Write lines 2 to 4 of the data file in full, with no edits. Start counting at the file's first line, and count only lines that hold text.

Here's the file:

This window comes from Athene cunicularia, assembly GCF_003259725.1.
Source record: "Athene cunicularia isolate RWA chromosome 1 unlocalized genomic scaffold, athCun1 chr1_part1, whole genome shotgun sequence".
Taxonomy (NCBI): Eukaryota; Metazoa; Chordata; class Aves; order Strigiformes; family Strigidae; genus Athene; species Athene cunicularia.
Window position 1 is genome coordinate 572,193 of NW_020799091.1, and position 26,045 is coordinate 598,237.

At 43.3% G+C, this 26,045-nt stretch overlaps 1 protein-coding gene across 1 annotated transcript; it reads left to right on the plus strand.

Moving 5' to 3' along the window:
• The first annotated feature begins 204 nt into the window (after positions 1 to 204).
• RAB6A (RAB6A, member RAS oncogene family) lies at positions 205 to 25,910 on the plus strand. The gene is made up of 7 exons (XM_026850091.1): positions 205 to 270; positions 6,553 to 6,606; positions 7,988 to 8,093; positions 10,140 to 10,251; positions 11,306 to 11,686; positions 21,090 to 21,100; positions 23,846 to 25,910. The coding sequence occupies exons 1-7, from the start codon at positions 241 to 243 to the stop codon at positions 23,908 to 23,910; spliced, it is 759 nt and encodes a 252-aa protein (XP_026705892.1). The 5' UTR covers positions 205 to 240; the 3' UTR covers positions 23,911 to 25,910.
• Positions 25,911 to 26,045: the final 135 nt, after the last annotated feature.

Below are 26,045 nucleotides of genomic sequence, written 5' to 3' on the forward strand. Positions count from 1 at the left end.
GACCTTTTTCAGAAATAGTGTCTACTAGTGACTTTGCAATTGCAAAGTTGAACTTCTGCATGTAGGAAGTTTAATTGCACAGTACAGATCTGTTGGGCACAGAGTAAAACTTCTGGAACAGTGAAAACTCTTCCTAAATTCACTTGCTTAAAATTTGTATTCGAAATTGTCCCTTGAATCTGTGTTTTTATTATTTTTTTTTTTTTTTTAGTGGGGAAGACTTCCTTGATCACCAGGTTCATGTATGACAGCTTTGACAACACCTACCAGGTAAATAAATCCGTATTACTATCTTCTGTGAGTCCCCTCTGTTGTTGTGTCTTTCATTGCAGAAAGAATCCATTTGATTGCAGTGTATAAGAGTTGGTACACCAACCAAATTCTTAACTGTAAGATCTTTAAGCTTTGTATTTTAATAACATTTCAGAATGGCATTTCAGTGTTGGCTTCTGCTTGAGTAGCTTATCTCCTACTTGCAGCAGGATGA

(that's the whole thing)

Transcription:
Source record: "Athene cunicularia isolate RWA chromosome 1 unlocalized genomic scaffold, athCun1 chr1_part1, whole genome shotgun sequence".
Taxonomy (NCBI): Eukaryota; Metazoa; Chordata; class Aves; order Strigiformes; family Strigidae; genus Athene; species Athene cunicularia.
Window position 1 is genome coordinate 572,193 of NW_020799091.1, and position 26,045 is coordinate 598,237.